Even if social protection is not tied directly to new forms of revenue collection, the aggregation alone provides governments an access point for providing social benefits to informal workers. For example, Ola and the government of India are piloting a program that would enable auto-rickshaw drivers to receive social security benefits from the government if the drivers participate on their platform and are members of a trade union (46). More comprehensive data is essential to designing these approaches in ways that benefit workers and place manageable expectations on platform firms. For example, if earnings volatility turns out to be a broad challenge platform workers face, social protection programs could be designed specifically to smooth income. If workers are commonly splitting their time across multiple platforms, this would enhance the case for a pro-rated contribution from employers.

5. Follow principles of co-regulation

Many of the ideas introduced here emerge from the notion of co-regulation – a principle that researchers suggest as a novel approach to tracking and regulating platform work (47). Co- regulation and self-regulation broadly refer to the principle of ongoing collaboration among regulators, who determine objectives, and firms that shape mechanisms for enforcement or are partly responsible for carrying out objectives (48,49). The approach resembles managed compliance50 between governments and industry and a decentralized approach to public policy (51). In such a collaborative process, workers must also be at the table.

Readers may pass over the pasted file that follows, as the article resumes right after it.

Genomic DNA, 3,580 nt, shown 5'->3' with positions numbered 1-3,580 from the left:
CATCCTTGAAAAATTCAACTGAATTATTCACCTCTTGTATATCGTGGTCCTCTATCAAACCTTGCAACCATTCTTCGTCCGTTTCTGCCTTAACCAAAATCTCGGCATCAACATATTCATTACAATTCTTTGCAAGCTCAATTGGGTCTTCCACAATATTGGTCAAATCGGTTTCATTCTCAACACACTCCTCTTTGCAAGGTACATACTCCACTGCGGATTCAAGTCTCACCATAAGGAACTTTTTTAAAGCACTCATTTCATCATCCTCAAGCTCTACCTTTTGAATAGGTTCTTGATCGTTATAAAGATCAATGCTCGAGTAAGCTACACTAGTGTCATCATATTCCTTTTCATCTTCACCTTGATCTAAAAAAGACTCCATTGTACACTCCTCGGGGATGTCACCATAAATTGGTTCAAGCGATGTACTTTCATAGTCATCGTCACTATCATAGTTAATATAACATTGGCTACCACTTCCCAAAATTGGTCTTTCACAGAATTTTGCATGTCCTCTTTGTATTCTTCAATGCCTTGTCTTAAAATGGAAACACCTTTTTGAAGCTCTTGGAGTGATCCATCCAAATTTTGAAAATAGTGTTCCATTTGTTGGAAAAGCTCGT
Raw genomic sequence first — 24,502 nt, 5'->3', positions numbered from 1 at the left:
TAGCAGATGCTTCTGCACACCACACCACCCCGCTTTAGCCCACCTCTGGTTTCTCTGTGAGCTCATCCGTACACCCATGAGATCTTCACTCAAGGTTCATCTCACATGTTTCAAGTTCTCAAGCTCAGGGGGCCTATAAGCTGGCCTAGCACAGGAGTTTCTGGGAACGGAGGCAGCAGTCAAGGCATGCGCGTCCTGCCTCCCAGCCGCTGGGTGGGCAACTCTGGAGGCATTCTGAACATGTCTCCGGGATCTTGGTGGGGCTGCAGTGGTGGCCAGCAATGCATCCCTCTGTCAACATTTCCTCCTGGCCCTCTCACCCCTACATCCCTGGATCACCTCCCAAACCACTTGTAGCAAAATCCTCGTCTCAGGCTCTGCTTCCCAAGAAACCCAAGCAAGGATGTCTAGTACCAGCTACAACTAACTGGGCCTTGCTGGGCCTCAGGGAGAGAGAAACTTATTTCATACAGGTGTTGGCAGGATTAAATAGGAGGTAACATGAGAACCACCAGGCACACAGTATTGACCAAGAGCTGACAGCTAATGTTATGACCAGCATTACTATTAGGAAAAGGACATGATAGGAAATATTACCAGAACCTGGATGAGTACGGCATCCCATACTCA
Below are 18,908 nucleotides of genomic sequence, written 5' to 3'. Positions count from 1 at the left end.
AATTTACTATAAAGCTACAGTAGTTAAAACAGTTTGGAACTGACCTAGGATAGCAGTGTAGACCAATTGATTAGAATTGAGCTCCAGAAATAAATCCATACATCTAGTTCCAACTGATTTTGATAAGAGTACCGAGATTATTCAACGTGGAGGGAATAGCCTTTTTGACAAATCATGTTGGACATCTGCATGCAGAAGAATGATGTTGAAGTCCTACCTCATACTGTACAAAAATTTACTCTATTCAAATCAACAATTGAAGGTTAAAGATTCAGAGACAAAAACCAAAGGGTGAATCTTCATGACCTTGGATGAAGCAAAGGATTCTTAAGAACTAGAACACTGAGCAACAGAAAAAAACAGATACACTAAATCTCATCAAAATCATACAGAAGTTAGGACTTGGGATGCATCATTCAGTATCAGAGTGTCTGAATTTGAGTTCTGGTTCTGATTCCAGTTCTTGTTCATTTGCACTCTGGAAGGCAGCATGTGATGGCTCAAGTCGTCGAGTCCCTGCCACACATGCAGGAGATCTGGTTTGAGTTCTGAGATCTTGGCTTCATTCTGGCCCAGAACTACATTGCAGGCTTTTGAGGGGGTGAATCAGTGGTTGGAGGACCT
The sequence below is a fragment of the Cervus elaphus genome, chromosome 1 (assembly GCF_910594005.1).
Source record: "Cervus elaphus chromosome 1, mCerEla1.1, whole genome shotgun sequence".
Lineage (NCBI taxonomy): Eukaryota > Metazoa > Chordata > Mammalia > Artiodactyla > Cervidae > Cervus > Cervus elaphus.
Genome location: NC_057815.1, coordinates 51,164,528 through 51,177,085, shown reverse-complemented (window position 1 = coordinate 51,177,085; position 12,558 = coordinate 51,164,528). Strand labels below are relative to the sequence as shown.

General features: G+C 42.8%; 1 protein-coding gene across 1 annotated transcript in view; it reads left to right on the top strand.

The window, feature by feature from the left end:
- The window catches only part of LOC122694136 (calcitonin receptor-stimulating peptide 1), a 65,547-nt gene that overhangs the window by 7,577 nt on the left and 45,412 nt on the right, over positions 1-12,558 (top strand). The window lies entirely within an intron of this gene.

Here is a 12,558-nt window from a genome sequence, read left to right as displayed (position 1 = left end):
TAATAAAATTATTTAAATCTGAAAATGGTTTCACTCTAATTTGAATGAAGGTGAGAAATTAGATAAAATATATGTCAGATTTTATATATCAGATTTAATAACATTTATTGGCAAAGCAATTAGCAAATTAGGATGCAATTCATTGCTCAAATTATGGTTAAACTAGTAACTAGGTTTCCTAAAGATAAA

The moment is ripe for this form of stakeholder collaboration. On the one hand, profit-oriented platforms seek regulatory predictability in order to strategize for future growth; they also seek to avoid reactive or court-based decisions, which could compel them to comply with pre-existing regulations that run contrary to their business models. As more of the latter unfolds, their incentive to proactively work with state agencies is growing. Moreover, governments themselves face increasing pressure from platform economy workers who feel vulnerable to the whims of both platform firms and court orders.

Platform economy firms are aggregating informal workers at unprecedented speed and scale; now is the time to realize the opportunity that this aggregation presents, by improving information flows and designing appropriate legal status, taxation, social protection policies.


1 “Tax and Digitalisation,” Going Digital (OECD, October 2018).

2 Otto Kassi, “Measuring the Supply of Digital Labour: How the OLI Worker Supplement Is Constructed | The ILabour Project,” July 11, 2017, https://ilabour.oii.ox.ac.uk/measuring-the-supply-of-digital-labour-how-the-oliworker- supplement-is-constructed/.

3 “Company Information | Uber Newsroom United Kingdom,” Uber Newsroom, 2019, https://www.uber.com/en- GB/newsroom/company-info/.

4 Sonal Khetarpal, “Uber Economy: Look beyond Formal and Informal Jobs, Say Experts,” Business Today, December 21, 2018, https://www.businesstoday.in/current/corporate/uber-economy-look-beyondformal-and-informal- jobs-experts/story/303259.html.